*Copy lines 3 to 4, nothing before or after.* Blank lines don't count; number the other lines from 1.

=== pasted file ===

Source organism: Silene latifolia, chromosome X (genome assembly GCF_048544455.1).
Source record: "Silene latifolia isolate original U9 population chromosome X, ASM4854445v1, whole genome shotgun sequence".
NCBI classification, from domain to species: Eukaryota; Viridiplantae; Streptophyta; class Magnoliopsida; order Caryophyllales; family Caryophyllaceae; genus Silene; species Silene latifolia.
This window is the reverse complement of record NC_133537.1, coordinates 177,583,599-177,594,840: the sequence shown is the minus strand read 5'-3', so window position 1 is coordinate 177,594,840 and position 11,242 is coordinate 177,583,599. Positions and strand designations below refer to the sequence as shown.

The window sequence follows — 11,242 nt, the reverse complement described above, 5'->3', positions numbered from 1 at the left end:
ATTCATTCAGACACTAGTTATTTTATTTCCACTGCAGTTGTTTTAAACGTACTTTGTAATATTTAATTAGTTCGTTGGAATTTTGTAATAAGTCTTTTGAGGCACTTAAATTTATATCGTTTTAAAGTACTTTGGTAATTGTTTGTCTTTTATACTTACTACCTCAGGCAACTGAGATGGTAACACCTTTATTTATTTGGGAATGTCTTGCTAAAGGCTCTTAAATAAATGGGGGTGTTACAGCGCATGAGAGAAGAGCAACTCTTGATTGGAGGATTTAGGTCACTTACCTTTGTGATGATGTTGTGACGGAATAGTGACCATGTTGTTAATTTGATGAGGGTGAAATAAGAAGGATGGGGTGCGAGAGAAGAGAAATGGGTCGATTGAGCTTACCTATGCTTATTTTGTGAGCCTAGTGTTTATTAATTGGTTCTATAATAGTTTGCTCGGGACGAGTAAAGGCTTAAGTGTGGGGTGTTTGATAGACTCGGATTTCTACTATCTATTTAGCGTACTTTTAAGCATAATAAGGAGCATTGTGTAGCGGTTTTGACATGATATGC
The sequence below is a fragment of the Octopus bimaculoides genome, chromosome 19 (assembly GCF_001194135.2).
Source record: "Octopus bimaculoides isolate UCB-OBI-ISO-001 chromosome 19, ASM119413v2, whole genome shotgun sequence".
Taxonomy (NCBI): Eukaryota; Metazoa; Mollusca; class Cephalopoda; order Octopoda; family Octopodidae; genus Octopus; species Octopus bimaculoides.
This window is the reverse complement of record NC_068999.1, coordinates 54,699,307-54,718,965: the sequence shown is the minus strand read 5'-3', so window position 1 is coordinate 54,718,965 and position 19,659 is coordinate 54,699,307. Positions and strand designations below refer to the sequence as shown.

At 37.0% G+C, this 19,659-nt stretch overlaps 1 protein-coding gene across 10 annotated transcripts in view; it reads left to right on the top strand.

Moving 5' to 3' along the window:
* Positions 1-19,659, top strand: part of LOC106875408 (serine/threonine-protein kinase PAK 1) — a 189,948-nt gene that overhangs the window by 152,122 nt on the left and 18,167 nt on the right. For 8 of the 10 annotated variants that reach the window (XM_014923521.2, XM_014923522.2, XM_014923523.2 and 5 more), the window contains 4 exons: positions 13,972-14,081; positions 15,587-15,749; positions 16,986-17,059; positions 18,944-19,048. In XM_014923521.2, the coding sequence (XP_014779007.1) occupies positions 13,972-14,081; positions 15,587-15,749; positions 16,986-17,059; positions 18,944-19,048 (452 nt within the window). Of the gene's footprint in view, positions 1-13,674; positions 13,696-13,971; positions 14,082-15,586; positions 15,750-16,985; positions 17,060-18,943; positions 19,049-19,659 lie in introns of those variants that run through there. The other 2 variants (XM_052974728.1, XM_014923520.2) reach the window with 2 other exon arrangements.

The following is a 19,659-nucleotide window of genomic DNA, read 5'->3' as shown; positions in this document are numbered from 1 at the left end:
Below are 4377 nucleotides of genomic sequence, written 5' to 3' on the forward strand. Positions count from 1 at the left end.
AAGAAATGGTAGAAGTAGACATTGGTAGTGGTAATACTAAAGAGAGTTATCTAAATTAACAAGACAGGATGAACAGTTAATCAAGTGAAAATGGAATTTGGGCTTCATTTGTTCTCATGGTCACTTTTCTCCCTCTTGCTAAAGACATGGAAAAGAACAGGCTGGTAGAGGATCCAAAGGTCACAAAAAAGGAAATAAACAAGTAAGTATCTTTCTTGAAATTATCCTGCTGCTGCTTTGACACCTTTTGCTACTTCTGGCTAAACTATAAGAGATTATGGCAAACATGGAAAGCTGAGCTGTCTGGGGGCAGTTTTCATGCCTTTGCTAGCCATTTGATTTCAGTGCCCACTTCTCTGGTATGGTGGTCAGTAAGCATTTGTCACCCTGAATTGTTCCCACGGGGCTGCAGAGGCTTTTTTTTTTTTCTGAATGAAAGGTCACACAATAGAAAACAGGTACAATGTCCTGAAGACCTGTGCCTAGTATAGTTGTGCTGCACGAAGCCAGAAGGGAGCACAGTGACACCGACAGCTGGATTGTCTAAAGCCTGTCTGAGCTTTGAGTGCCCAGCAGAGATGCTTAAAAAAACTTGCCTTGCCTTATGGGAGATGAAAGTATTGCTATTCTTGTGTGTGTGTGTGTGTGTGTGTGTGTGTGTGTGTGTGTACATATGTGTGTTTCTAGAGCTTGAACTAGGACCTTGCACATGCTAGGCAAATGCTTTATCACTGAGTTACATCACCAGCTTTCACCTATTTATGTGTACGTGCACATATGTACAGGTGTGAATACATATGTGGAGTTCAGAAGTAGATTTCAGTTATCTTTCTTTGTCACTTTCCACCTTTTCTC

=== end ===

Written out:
NCBI classification, from domain to species: Eukaryota; Viridiplantae; Streptophyta; class Magnoliopsida; order Caryophyllales; family Caryophyllaceae; genus Silene; species Silene latifolia.
This window is the reverse complement of record NC_133537.1, coordinates 177,583,599-177,594,840: the sequence shown is the minus strand read 5'-3', so window position 1 is coordinate 177,594,840 and position 11,242 is coordinate 177,583,599. Positions and strand designations below refer to the sequence as shown.